"Monique Sullivan sees beauty — and madness — in what athletes put themselves through"


I pushed myself in sport for 15 years, fueled by the desire to be the very best. After both the London and Rio Olympics, I walked away fully drained. It took me 18 months to recover from the build-up to London before I came back to training, and now, post Rio, I know that I have nothing more to give.
Monique Sullivan sees beauty ? and madness ? in what athletes put themselves through - CBC Sports

carleton 04-16-18 01:16 AM

I'm not sure what it's called, exactly. But it's the time of year when a few Western riders race NJS Keirin in Japan for a few months.

https://i.imgur.com/CJUj2fp.jpg

This pic makes it seem like an 80's teen movie, hahaha:

https://i.imgur.com/CFmwZAv.jpg

All are on IG and some post sorta frequently:

Thomas Babek (CZ): https://www.instagram.com/tomasbabek/
Theo Bos (NED): https://www.instagram.com/bostheo/
Matthew Glaetzer (AUS): https://www.instagram.com/matthewglaetzer/
Joe Truman (GBR): https://www.instagram.com/joetruman1/
Matthijs Büchli (NED): https://www.instagram.com/matthijs.buchli/
Sam Webster (NZ): https://www.instagram.com/sammywebster/

We've all seen NJS bikes before. But, it's cool to see a rider go from this:
https://i.imgur.com/mKoANRD.jpg

to this:
https://i.imgur.com/SHhOTfb.jpg
(Truman's bikes above)


Glaetzer's new whip:
https://i.imgur.com/77Ra5vb.jpg

I took my new steel beast for a spin today! I expected it to flex heaps and feel like a noodle but I'm stoked with how it turned out. I have my first practice race tomorrow so that will be the true test.
So...if these guys can't flex properly built steel frames, we can't :D

Baby Puke 04-16-18 01:42 AM

This is generally called "International Keirin" over here. They used to have special shorts for them but now it seems like they just wear the usual s-class shorts.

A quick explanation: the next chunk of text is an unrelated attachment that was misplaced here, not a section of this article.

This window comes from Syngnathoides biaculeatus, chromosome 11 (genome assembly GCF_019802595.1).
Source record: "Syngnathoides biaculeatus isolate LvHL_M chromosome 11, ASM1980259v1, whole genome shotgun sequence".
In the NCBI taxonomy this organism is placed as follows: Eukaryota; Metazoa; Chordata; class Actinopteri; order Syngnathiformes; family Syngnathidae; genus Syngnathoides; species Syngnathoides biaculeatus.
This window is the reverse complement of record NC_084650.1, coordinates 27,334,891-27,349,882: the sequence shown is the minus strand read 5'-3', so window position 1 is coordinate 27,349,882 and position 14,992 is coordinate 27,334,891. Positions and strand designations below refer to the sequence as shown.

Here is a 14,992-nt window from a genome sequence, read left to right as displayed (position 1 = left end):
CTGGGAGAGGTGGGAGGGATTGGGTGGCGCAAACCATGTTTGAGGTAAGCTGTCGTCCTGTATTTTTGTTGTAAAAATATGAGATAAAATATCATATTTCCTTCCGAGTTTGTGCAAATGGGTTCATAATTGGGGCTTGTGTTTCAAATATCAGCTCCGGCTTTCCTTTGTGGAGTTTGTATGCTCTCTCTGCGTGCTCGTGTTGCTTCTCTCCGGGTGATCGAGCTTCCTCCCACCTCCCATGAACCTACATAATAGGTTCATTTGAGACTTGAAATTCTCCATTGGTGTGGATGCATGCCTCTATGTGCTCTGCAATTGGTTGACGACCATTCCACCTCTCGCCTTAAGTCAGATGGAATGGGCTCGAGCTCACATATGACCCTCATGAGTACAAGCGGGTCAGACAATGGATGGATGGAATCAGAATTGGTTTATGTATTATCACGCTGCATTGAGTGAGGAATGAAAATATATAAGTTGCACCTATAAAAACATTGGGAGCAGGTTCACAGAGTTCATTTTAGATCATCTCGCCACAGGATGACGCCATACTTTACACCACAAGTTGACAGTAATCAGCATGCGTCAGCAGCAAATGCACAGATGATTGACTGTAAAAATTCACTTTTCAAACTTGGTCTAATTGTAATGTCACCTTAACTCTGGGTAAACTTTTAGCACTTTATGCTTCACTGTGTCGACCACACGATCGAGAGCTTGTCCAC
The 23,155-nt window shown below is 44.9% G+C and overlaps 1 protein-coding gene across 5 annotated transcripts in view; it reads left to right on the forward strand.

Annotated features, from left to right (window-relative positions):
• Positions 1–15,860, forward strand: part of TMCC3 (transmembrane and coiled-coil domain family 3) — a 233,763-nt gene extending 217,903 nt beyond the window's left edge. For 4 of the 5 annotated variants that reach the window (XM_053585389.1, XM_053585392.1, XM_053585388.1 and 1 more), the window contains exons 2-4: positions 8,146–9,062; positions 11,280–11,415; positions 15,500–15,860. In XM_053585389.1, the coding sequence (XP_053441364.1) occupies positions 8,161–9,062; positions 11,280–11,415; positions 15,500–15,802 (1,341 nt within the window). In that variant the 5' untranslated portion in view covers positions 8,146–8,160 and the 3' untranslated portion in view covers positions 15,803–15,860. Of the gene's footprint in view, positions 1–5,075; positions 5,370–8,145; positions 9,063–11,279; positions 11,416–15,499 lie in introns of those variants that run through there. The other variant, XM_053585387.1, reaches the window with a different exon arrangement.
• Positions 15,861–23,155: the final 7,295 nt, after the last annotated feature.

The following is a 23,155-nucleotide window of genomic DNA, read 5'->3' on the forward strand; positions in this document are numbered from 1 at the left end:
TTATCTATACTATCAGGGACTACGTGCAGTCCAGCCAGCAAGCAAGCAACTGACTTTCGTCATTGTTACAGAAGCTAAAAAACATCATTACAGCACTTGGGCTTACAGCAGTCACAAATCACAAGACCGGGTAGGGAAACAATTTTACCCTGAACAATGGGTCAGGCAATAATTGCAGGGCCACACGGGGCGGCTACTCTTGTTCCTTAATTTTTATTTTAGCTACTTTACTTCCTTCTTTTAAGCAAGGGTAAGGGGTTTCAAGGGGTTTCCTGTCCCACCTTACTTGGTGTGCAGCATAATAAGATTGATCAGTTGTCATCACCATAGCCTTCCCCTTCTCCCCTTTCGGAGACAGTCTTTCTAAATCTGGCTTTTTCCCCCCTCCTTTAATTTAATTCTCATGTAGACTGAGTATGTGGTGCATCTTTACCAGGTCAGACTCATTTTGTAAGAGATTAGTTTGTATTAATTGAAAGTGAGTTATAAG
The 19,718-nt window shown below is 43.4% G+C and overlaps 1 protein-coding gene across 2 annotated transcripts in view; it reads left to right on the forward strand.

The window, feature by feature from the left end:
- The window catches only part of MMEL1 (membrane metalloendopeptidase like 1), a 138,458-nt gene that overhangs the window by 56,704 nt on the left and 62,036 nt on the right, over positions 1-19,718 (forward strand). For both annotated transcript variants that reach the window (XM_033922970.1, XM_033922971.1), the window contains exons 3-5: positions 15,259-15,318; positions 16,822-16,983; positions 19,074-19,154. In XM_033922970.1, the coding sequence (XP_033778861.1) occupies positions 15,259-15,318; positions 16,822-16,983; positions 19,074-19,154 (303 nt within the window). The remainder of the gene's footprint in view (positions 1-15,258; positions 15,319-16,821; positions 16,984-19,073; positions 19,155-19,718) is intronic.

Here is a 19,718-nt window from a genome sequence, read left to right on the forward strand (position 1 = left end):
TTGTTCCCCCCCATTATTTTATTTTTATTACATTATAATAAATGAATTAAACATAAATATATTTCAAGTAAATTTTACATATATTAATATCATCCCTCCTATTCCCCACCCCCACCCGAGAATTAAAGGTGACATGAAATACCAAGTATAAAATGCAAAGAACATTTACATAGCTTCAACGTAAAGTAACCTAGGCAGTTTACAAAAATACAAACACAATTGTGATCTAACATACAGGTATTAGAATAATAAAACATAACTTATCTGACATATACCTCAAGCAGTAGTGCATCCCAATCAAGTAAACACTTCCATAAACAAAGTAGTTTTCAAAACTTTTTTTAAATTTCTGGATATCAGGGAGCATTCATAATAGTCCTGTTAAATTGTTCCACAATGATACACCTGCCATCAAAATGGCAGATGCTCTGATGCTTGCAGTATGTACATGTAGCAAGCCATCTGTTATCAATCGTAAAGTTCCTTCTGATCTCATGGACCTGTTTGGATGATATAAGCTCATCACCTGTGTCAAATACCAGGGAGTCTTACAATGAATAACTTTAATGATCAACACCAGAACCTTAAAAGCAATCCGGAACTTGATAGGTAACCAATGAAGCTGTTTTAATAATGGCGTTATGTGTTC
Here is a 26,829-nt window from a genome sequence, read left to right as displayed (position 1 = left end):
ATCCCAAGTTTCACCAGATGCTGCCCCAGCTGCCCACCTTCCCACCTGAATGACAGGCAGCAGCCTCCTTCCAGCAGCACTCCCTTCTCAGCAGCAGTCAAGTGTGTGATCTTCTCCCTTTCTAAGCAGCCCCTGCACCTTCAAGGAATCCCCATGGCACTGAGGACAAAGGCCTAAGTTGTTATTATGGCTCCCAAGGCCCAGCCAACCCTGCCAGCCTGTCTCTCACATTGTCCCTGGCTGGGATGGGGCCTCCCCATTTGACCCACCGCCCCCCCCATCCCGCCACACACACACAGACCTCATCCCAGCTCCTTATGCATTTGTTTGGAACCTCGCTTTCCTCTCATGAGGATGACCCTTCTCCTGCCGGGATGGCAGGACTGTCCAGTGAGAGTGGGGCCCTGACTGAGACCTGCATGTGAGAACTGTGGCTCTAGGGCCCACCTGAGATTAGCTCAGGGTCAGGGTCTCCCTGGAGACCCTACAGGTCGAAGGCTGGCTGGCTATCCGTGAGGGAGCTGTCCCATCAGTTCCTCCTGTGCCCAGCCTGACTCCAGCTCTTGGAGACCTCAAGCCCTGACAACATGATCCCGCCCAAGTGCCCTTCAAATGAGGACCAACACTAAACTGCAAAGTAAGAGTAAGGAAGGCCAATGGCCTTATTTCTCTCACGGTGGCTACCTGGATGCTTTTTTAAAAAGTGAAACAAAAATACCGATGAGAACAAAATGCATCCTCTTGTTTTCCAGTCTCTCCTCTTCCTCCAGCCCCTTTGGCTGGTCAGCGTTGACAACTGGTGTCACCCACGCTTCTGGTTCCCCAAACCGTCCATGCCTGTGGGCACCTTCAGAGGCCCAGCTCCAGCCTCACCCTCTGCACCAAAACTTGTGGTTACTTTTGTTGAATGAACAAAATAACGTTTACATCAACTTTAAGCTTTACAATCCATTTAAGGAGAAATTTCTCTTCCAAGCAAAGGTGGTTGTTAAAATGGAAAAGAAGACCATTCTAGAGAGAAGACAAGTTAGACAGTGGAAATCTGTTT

topflightpro 04-16-18 06:02 AM

There's a YouTube series on this from when Shane Perkins and Theo Bos did it a few years ago: https://www.youtube.com/watch?v=Qyem...ature=youtu.be

queerpunk 04-16-18 07:02 AM


Originally Posted by carleton (Post 20286799)
So...if these guys can't flex properly built steel frames, we can't :D

Ever see the video that Pervis made, where he put a gopro on his headtube facing his BB?

These guys can flex steel frames.


carleton 04-16-18 07:28 AM


Originally Posted by queerpunk (Post 20287024)
Ever see the video that Pervis made, where he put a gopro on his headtube facing his BB?

These guys can flex steel frames.

https://www.youtube.com/watch?v=v8kYzTKG8Ws

No doubt!

They can also flex carbon frames just as much (depending on how they are built).

I can only assume that the rider in this video doesn't make 2,300-2,500W like Pervis probably can:



This demonstrates the flex in the chainstays for a carbon fibre road bike (a Cannondale SuperSix EVO). This flex is completely normal but also surprising to realise how much movement there is in the carbon fibre.
As I'm sure you'd agree, the frame's build quality is the biggest factor in frame stiffness. More so than simply the material used.

TejanoTrackie 04-16-18 09:01 AM